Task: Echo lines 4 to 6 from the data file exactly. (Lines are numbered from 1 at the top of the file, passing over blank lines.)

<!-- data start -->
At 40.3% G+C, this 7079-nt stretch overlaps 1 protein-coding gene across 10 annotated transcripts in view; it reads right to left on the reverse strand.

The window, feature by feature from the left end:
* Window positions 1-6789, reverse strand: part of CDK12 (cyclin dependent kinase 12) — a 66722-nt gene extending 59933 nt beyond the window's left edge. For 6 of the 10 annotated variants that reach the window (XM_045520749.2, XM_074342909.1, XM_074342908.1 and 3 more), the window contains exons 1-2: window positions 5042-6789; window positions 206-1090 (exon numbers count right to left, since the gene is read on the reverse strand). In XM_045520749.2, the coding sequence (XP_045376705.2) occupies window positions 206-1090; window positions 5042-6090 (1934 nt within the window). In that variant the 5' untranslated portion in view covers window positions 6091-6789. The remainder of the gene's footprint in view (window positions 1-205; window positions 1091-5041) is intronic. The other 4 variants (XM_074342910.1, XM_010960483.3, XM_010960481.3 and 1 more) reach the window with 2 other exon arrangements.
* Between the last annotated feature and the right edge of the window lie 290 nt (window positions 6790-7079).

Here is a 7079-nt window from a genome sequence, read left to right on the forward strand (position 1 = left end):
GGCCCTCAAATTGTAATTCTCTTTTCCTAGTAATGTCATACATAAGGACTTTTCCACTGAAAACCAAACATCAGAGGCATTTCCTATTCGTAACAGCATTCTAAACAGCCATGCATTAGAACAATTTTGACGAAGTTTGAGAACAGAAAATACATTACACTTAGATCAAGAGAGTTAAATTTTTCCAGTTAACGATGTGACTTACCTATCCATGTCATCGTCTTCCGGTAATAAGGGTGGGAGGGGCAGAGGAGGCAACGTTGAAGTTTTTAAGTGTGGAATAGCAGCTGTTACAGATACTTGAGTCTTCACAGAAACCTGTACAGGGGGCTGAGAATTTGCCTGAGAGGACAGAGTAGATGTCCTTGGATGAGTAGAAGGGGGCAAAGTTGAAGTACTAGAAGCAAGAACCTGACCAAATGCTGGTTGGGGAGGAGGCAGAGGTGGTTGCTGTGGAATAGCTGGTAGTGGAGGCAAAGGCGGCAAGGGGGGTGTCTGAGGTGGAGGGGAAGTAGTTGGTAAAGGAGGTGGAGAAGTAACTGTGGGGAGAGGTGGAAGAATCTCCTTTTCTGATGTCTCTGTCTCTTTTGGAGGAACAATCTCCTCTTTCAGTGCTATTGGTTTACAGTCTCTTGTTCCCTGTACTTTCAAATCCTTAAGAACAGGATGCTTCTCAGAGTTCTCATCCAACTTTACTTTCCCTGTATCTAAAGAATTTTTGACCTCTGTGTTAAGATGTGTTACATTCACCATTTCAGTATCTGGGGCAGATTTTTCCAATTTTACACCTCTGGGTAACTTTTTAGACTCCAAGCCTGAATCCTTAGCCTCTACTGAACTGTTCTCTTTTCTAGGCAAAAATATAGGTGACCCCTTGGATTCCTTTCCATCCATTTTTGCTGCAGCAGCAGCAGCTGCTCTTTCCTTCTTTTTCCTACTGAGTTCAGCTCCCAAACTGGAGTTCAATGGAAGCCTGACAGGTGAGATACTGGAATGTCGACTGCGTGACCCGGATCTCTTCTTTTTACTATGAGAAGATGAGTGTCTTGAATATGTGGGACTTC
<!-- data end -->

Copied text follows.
* Between the last annotated feature and the right edge of the window lie 290 nt (window positions 6790-7079).

Here is a 7079-nt window from a genome sequence, read left to right on the forward strand (position 1 = left end):
GGCCCTCAAATTGTAATTCTCTTTTCCTAGTAATGTCATACATAAGGACTTTTCCACTGAAAACCAAACATCAGAGGCATTTCCTATTCGTAACAGCATTCTAAACAGCCATGCATTAGAACAATTTTGACGAAGTTTGAGAACAGAAAATACATTACACTTAGATCAAGAGAGTTAAATTTTTCCAGTTAACGATGTGACTTACCTATCCATGTCATCGTCTTCCGGTAATAAGGGTGGGAGGGGCAGAGGAGGCAACGTTGAAGTTTTTAAGTGTGGAATAGCAGCTGTTACAGATACTTGAGTCTTCACAGAAACCTGTACAGGGGGCTGAGAATTTGCCTGAGAGGACAGAGTAGATGTCCTTGGATGAGTAGAAGGGGGCAAAGTTGAAGTACTAGAAGCAAGAACCTGACCAAATGCTGGTTGGGGAGGAGGCAGAGGTGGTTGCTGTGGAATAGCTGGTAGTGGAGGCAAAGGCGGCAAGGGGGGTGTCTGAGGTGGAGGGGAAGTAGTTGGTAAAGGAGGTGGAGAAGTAACTGTGGGGAGAGGTGGAAGAATCTCCTTTTCTGATGTCTCTGTCTCTTTTGGAGGAACAATCTCCTCTTTCAGTGCTATTGGTTTACAGTCTCTTGTTCCCTGTACTTTCAAATCCTTAAGAACAGGATGCTTCTCAGAGTTCTCATCCAACTTTACTTTCCCTGTATCTAAAGAATTTTTGACCTCTGTGTTAAGATGTGTTACATTCACCATTTCAGTATCTGGGGCAGATTTTTCCAATTTTACACCTCTGGGTAACTTTTTAGACTCCAAGCCTGAATCCTTAGCCTCTACTGAACTGTTCTCTTTTCTAGGCAAAAATATAGGTGACCCCTTGGATTCCTTTCCATCCATTTTTGCTGCAGCAGCAGCAGCTGCTCTTTCCTTCTTTTTCCTACTGAGTTCAGCTCCCAAACTGGAGTTCAATGGAAGCCTGACAGGTGAGATACTGGAATGTCGACTGCGTGACCCGGATCTCTTCTTTTTACTATGAGAAGATGAGTGTCTTGAATATGTGGGACTTC